Thank you for your kind words. Holidays, for me at least, are the hardest and I’ve developed this defense mechanism of burying my feelings so deep that they will often erupt in unexpected ways - like, a sudden fit of rage about something very minor or some harsh words with someone at work when I’m not normally that way at all. That feeling of helplessness is sometimes overwhelming and knowing that so little is really known about this illness - what causes it, how to effectively treat it on a case by case basis. It just seems like his doctors are all stumbling in the dark, not really knowing what they’re doing. Sometimes I just want to scream -

@marywright you can’t imagine, I feel every single thing you mentioned especially this year… I used to appear as a “wise” balanced adult but this year I was overwhelmed and just burst into tears in inappropriate times. This forum has helped me tremendously and talking to a therapist (and minimal but important to one trusted friend). We should not give in to feeling ‘helpless’, whenever I can I just go out walking or exercise in the house, do any activity to keep my mind off of things I cannot control and engage my mind in useful things as much as I possibly can and run errands or even if I can I just watch something entertaining (I don’t enjoy it as much as I used to but it does help actually), anything to make me feel bit healthier.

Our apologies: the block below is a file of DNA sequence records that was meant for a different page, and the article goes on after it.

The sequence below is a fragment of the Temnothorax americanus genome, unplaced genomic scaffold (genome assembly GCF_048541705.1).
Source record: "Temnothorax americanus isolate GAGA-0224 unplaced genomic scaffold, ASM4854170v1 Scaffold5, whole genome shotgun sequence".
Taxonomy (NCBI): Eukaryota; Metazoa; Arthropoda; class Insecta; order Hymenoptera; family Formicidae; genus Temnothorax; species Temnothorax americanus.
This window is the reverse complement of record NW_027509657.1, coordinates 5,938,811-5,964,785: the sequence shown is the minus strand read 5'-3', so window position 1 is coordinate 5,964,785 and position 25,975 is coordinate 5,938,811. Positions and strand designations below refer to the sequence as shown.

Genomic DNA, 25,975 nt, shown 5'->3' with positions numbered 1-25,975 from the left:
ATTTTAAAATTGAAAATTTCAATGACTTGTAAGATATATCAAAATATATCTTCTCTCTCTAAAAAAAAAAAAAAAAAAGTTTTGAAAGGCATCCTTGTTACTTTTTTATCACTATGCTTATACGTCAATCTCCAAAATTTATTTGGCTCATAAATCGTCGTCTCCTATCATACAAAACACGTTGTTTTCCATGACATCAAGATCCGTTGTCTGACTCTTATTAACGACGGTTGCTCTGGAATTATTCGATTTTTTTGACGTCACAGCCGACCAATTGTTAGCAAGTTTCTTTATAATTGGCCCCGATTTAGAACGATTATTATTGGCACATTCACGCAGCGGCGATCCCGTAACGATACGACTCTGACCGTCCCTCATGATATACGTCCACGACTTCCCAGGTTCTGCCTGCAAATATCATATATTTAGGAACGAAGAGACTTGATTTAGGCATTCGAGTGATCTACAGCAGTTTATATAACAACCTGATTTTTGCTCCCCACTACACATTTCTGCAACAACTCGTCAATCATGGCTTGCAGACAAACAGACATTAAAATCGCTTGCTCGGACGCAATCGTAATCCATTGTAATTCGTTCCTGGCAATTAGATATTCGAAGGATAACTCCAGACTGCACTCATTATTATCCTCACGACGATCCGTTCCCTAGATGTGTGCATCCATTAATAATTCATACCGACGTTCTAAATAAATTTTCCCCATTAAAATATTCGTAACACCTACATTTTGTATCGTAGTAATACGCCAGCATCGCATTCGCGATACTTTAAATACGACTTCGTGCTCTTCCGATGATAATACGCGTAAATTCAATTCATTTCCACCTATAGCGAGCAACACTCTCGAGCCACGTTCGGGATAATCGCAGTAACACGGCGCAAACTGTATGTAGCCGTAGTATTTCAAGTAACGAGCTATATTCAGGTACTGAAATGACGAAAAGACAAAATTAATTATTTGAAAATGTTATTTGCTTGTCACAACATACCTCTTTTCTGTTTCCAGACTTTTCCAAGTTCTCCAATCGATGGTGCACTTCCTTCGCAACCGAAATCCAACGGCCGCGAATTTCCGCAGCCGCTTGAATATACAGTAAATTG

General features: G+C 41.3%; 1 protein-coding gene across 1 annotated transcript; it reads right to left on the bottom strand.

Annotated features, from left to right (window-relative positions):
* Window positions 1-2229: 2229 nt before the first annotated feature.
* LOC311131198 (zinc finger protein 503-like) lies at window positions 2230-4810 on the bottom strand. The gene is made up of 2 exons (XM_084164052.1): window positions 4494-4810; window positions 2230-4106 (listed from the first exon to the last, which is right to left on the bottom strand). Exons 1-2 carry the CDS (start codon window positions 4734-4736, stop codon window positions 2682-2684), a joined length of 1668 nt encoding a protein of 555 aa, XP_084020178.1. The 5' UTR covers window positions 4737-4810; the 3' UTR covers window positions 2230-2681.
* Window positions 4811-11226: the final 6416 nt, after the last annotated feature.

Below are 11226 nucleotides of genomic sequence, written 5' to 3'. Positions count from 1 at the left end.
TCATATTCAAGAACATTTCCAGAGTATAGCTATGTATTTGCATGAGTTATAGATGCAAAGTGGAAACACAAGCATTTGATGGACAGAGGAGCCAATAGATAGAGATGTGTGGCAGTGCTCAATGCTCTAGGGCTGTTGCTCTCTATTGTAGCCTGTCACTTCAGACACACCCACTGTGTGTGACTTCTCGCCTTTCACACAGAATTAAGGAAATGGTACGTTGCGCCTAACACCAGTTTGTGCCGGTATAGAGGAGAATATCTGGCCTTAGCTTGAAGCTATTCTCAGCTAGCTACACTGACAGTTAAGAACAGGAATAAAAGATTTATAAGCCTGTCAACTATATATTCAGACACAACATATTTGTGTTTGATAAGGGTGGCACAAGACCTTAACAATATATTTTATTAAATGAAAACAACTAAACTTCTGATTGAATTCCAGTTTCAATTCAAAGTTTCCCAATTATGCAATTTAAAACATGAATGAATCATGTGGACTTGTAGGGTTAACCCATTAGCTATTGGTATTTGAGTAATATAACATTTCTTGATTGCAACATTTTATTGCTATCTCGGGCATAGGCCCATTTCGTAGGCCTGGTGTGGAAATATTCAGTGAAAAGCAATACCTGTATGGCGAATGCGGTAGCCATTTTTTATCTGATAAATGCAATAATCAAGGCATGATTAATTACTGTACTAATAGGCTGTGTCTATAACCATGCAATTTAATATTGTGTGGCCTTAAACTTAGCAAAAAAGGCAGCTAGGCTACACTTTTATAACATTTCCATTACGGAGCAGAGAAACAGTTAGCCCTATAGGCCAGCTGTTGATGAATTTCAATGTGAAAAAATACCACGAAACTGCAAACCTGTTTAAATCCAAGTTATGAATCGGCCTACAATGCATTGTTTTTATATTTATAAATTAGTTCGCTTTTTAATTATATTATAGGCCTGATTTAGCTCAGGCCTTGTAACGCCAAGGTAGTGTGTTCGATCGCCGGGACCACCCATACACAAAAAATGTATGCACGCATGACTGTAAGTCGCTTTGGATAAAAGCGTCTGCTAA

Thank you again - although I hesitate to say that misery loves company, I will say that misery does lessen somewhat when you realize you’re not alone.

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Definitely not alone. I feel free to share and express my feelings in this forum, there has to be an outlet for us…

Please try to help yourself not feel guilty. Sometimes, we do NOT have what it takes to cope with the chaos of this illness. There are so many levels of illness, and so many errors in diagnosis and medication that it is a roulette game in my opinion. I, for one, do not judge you at all for separating out. You are not abandoning him. If he turns on you, threatens you, and you feel you must disassociate from him as the illness takes him down, there is so little you can do to help him recover.

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Its important to talk to someone. You feel much better after sharing it wg counselling or samaritans. You are doing your best. Only someone who has been through it knows what it’s like. I go to the gym or visit seaside as it gives a bigger perspective. When your in the middle of an incident it is the whole world. But in calm times you realise you start thinking philosophically about life and the fragility of the mind, and the preciousness of life. You develop a deeper understanding of what it means to be a person. You see how powerful yet delicate our minds are. You see how irrelevant and silly most of what people find important is, and that ultimately hope and love really are all we need.